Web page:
By Lord Ashcroft KCMG PC.
Labour are ahead by six points in my latest general election voting intention poll, conducted over the past weekend. The survey puts Labour on 35 per cent (up three points since last week), the Conservatives on 29 per cent (down five), the Lib Dems unchanged on 9 per cent and UKIP down one point at 14 per cent. This looks like quite a reversal in the week since the inaugural Ashcroft National Poll found the first Tory lead since 2012. What is going on?
Ten general election voting intention surveys have been published between last Monday’s poll and today’s. Of those ten, two showed a Tory lead, one was a tie, and seven put Labour ahead. Baffling though this may look, it is not completely inexplicable. Statistics being what they are, and with all polls subject to margins of error, it is likely that these results are scattered around a mean; this currently looks like a very small advantage to Labour, and one which has undoubtedly narrowed since the half-way point in the parliament. While the Conservative share has held fairly steady over this time, Labour have receded. That said, there is also some volatility in voting intention related to the European election campaigns: over the last week Euro polls have been published suggesting leads for not two but three different parties.
All of these things are good reasons to look at the longer term trends in polling rather than individual surveys – which in turn is why I am running the Ashcroft National Poll every week. The tight national picture means more than ever that who ends up as the largest party will more than ever be determined by what happens in marginal constituencies. My first survey of individual battleground seats will be published on Saturday.
Today’s poll also gives some indication on some of the underlying attitudes that will help determine people’s ultimate voting decision. The foundation of the Tory campaign over the next year will undoubtedly be the claim that Britain is heading in the right direction. At it stands voters are quite evenly divided on the question, with 44 per cent agreeing that this is the case and 49 per cent saying the country is going in the wrong direction. Swing voters are almost exactly evenly split, with 47 per cent saying “right” and 48 per cent “wrong”. Conservative voters are predictably the most optimistic, with 83 per cent saying “right”; perhaps more surprisingly, more than a third of Labour voters agree. UKIP voters are by far the most pessimistic: 70 per cent of them say the country is heading the wrong way. Exactly half of men say the country is going in the right direction, compared to only 38 per cent of women.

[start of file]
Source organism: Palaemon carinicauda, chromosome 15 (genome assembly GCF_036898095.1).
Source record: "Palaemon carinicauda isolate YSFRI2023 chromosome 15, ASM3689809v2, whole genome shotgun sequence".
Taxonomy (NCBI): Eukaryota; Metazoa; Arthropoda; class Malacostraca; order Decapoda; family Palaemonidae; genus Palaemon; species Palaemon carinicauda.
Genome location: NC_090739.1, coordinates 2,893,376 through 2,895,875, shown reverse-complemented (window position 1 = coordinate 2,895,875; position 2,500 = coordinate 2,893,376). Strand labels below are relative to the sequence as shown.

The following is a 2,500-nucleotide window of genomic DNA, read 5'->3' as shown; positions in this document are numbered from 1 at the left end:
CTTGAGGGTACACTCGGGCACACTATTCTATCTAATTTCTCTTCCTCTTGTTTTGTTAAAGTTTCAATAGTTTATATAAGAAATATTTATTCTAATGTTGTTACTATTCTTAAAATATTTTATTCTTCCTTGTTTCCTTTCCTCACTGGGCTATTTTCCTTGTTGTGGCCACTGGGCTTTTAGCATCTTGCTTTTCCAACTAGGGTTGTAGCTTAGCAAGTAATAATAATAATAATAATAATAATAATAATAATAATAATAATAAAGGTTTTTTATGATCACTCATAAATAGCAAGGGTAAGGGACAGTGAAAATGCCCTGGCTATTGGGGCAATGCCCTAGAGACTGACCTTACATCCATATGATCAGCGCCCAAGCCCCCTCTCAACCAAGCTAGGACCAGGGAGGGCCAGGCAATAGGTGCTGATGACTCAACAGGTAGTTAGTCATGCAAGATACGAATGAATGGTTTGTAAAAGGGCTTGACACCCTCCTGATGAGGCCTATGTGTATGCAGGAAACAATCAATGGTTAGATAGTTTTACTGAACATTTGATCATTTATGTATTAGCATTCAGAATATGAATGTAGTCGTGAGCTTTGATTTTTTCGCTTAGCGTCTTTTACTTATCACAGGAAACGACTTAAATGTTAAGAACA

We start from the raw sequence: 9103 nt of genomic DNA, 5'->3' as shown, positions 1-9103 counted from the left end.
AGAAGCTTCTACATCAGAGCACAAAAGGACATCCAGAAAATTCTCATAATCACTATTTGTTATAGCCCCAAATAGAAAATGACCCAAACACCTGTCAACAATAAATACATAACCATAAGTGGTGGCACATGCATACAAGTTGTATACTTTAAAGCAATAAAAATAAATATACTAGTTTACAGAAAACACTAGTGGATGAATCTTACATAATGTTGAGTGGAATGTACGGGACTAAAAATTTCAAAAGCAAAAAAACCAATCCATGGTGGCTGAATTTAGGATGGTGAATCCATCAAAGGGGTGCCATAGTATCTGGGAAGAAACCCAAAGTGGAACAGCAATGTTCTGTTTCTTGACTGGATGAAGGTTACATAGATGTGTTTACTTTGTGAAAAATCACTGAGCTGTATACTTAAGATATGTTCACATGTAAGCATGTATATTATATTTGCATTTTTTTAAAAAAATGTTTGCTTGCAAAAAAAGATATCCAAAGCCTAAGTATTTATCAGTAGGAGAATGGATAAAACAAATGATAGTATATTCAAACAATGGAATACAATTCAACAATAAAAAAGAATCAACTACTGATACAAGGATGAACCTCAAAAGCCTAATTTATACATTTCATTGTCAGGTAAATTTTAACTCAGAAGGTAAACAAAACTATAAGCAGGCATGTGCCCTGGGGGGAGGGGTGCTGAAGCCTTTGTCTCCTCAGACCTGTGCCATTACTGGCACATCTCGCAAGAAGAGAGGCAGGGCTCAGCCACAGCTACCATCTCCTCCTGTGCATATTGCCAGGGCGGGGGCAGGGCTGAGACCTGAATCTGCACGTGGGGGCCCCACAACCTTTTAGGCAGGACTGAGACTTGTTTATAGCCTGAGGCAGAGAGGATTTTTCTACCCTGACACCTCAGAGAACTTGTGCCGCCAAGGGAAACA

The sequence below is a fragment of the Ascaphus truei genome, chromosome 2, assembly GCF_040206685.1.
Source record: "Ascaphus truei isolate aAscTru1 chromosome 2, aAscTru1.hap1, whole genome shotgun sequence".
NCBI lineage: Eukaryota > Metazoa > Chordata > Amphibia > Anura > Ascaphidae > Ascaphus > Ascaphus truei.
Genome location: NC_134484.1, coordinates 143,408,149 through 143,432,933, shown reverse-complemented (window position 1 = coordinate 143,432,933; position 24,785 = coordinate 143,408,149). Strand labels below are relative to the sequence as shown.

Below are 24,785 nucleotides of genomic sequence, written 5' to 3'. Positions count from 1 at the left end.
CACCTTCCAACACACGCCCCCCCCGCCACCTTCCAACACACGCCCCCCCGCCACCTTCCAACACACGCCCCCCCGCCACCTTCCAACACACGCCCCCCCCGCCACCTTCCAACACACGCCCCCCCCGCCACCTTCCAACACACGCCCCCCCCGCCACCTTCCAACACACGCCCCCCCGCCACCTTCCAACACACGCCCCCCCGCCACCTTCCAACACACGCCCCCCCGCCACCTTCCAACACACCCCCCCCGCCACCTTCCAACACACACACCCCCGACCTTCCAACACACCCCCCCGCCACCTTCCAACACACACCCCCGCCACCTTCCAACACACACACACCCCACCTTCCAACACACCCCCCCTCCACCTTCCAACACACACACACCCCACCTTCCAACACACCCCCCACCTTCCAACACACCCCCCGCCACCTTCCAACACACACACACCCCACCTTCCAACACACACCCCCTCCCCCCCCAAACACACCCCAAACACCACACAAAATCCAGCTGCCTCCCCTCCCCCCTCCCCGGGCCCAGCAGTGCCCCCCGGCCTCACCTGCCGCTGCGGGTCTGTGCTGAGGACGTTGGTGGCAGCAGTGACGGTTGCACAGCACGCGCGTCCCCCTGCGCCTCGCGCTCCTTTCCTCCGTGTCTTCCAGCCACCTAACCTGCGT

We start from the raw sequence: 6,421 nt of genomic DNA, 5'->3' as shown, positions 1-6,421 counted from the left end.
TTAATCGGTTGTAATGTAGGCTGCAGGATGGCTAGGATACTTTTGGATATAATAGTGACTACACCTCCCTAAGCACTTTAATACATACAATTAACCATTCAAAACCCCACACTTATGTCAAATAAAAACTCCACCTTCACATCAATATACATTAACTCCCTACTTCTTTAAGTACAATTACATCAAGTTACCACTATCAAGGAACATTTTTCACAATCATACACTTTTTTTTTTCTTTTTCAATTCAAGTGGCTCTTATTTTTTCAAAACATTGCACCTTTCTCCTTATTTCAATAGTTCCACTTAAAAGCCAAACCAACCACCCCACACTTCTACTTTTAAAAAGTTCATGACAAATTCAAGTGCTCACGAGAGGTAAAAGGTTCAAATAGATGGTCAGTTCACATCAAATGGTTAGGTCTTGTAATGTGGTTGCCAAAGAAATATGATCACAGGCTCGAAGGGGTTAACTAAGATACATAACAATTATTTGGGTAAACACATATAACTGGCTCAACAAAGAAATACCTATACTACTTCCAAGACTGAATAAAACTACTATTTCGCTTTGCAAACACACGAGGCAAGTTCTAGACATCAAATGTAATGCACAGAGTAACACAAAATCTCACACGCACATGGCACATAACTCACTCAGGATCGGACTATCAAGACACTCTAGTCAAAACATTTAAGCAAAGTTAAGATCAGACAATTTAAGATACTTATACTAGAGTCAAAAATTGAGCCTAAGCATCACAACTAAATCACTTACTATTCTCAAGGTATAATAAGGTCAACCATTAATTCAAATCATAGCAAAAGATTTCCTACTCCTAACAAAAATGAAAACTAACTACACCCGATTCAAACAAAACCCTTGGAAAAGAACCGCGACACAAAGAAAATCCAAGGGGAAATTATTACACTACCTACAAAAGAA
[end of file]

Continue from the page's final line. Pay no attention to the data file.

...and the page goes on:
My question on which party has the best approach to various issues is also revealing. For much of this parliament my polling has found that while the Tories were thought best placed to tackle the deficit and the debt, Labour led on “getting the economy growing and creating jobs” (indeed Labour had the edge on this measure as recently as January). The Conservatives now lead by eight points on this question, by 27 points on “cutting the deficit and the debt” and by 17 points on “steering the economy through difficult times”. While Labour have a 13-point lead on “tackling the cost of living”, the Tories are six points ahead on “introducing practical policies that will work in the long run”. The Conservatives are also thought the best party when it comes to dealing with crime, welfare reform and immigration; Labour have the advantage on “improving standards in schools” (by eight points) and “improving the NHS” (by 21 points).
Swing voters give the Tories a slightly bigger lead on the deficit and the debt. However, they put the party ahead on the economy and jobs by a narrower margin than voters as a whole, and give Labour a bigger lead on the NHS, schools and the cost of living.
As for which party has the best approach when it comes to Britain’s relationship with the European Union – the question that is at least nominally being answered in this week’s elections – there is little to choose between Labour (27 per cent), the Conservatives (25 per cent) and UKIP (21 per cent), with the Lib Dems languishing on 13 per cent. Among swing voters there is even less to separate the top three (25 per cent name the Tories, 25 per cent Labour and 24 per cent UKIP).
Fifteen per cent of Tories, 12 per cent of Labour voters and one in ten Lib Dems prefer UKIP’s attitude to the EU. We will have to assume that the 3 per cent of UKIP voters who think the Lib Dems have the best approach to Europe know what they are doing.
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